WOONSOCKET, R.I. — CVS Health Corp. has taken ownership of Target Corp.’s pharmacies and clinics, making CVS/pharmacy the No. 1 drug chain by store count and sales.
With the closing of its $1.9 billion purchase of the assets, CVS has picked up Target’s 1,672 pharmacies across 47 states, giving it more than 9,500 prescription counters. Walgreens is now in second place with 8,173 pharmacies. (The acquisition of Rite Aid Corp. would put Walgreens back on top).
The Target acquisitions will be operated through a store-within-a-store format under the CVS banner. In addition, a CVS/pharmacy will be included in all new Target stores that offer pharmacy services. Seventy-nine Target clinics will be rebranded as MinuteClinic, and CVS will open up to 20 new clinics in Target stores within three years.
“We look forward to helping Target guests on their path to better health through CVS Health’s leading clinical programs, such as Maintenance Choice, Pharmacy Advisor and Specialty Connect,” said CVS president and chief executive officer Larry Merlo. “In addition, with the Target acquisition we will leverage our unique integrated business model and our scale to drive incremental sales volume and operating profit for the enterprise while providing convenience and cost savings to consumers and payers.”
Target chairman and chief executive officer Brian Cornell called the deal “an important step in driving Target’s strategic priorities forward while giving our guests easy access to industry-leading health care services.”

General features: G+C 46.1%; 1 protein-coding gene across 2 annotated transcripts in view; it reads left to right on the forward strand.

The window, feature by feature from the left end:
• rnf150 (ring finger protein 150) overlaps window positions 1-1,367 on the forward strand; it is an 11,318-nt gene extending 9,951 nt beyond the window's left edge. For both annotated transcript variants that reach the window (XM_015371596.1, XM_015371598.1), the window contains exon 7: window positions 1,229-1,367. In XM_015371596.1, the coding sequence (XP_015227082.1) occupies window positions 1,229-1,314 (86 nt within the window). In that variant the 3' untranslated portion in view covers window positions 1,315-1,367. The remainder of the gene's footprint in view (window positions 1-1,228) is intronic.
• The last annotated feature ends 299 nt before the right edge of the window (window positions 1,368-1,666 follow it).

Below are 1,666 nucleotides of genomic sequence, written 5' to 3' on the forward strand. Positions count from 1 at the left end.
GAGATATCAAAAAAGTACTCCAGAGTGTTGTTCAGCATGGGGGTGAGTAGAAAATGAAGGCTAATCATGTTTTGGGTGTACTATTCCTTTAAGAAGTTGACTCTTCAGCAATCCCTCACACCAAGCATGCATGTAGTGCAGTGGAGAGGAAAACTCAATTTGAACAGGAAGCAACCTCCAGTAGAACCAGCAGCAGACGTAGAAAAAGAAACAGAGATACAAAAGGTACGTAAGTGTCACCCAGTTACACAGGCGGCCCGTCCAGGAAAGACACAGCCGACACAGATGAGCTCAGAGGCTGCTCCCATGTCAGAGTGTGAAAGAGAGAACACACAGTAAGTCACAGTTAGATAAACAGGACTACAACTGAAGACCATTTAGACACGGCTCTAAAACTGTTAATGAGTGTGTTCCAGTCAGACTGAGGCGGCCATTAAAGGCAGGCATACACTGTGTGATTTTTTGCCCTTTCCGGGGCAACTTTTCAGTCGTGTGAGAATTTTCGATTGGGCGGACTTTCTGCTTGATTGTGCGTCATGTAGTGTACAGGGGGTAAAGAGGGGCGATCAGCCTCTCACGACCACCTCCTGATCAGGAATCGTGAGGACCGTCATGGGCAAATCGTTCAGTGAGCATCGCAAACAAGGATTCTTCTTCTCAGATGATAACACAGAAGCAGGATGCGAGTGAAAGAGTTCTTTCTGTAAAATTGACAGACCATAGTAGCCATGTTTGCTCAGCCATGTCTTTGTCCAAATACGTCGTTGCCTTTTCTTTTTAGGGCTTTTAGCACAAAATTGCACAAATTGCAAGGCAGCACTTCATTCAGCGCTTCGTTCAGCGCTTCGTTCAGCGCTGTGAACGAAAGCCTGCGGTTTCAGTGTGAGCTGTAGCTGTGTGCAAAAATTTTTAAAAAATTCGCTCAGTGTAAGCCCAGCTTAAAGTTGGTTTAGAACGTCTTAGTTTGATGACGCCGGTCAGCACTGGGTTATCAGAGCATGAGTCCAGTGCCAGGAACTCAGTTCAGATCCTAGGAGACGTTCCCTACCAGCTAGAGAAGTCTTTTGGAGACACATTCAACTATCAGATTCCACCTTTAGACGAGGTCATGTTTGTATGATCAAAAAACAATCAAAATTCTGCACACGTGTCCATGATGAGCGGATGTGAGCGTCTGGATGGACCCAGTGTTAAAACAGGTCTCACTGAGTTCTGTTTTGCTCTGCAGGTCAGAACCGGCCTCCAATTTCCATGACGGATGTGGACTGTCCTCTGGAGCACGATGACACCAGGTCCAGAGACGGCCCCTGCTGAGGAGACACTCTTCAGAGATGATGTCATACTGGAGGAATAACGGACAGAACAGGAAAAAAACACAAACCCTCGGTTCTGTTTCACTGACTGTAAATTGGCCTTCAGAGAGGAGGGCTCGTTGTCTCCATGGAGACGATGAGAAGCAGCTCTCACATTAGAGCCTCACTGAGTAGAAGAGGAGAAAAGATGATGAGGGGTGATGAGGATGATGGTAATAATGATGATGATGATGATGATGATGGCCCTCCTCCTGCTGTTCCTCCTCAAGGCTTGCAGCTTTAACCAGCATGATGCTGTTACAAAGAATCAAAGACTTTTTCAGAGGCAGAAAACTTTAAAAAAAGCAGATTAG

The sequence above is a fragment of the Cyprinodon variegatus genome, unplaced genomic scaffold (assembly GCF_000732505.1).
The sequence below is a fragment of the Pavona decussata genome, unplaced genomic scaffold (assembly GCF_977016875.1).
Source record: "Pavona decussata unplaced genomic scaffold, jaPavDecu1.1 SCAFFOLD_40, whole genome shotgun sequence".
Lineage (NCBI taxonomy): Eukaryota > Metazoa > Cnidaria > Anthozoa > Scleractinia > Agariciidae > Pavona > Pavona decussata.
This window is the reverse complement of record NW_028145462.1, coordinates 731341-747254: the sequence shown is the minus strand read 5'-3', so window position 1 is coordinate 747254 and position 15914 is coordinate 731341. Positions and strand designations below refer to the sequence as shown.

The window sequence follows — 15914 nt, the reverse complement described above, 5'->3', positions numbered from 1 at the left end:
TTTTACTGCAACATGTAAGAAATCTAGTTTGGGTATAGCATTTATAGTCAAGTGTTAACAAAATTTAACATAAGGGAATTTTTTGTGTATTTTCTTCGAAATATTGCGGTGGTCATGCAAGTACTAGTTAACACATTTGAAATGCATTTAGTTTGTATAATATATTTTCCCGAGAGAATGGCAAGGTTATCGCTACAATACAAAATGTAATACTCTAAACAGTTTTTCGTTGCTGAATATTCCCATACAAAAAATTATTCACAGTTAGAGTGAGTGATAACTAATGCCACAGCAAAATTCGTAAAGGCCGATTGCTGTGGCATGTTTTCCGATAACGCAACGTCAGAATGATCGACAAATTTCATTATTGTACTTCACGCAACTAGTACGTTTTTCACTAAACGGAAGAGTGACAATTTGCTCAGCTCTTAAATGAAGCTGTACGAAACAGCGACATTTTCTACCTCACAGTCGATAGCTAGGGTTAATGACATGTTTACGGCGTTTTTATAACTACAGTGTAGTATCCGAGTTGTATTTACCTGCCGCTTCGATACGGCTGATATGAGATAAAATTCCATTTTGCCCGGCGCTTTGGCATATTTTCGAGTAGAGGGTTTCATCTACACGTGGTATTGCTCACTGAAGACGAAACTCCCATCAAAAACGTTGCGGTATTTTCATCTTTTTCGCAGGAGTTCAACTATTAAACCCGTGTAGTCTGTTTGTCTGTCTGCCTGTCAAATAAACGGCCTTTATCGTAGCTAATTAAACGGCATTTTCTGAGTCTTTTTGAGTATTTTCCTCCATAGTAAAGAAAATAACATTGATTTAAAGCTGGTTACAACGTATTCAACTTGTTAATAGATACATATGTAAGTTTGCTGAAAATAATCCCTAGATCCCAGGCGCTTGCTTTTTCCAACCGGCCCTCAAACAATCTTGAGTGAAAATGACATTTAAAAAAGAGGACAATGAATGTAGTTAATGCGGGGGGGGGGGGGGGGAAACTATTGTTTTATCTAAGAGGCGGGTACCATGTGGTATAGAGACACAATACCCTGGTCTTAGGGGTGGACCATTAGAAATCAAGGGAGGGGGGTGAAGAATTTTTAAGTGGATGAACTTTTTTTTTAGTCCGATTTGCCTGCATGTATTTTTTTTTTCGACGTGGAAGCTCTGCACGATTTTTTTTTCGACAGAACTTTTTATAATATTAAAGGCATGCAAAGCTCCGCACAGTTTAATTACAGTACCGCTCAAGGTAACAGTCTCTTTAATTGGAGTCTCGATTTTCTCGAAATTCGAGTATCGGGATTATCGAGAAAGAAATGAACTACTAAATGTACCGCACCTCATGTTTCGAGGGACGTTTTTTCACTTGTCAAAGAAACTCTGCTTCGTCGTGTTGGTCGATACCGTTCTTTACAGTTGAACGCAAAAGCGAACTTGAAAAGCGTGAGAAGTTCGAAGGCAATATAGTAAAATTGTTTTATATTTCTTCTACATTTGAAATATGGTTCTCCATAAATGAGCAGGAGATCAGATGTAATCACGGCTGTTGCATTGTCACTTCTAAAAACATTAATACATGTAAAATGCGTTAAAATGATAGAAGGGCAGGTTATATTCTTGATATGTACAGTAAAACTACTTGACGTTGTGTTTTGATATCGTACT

“With the transition now under way, Target can further accelerate our commitment to wellness as a signature category, helping guests and team members in their efforts to eat better, be more active and find natural and clean label products,” he added.
When the deal was announced last spring, Cornell said that Target would get a financial windfall that will be invested in stores as the retailer focuses on its “signature categories” and “reinvents” its food offerings. He emphasized that he expects the CVS presence to boost store traffic and sales. Target customers will gain access to “best-in-class” pharmacy services, he said.
Target’s ability to compete in pharmacy and related health services is “constrained” by its relatively small scale and the complexities of the nation’s fast-changing health care system, Cornell said.
He added that Target is better off focusing on its turnaround plan, which aims to make the company more appealing to urban dwellers, younger families and Hispanics.
From polling of customers, Target learned that its credibility in the area of wellness would be enhanced by the presence of CVS in its stores, said John Mulligan, the discounter’s chief financial officer at the time the deal was announced and now its COO. Once operational costs are accounted for, Target loses money on its pharmacies, he noted.
The Target pharmacies and clinics will be transitioned to CVS banners and systems within six to eight months. They will give CVS an entry into five states — Alaska, Colorado, Idaho, Oregon and South Dakota — and a solid presence in new markets including Seattle; Denver; Portland, Ore.; and Salt Lake City. The company now has pharmacies in every state but Wyoming.
The acquisition “certainly grows our presence in existing CVS markets, but it also allows us to have a presence in new states,” CVS/pharmacy president Helena Foulkes said at the company’s Analyst Day. “The relationship is another example of how we are increasing patient access and investing in our core business to drive growth.”
CVS had said it was committed to offering comparable positions to the 14,000 Target employees who worked at the pharmacies and clinics.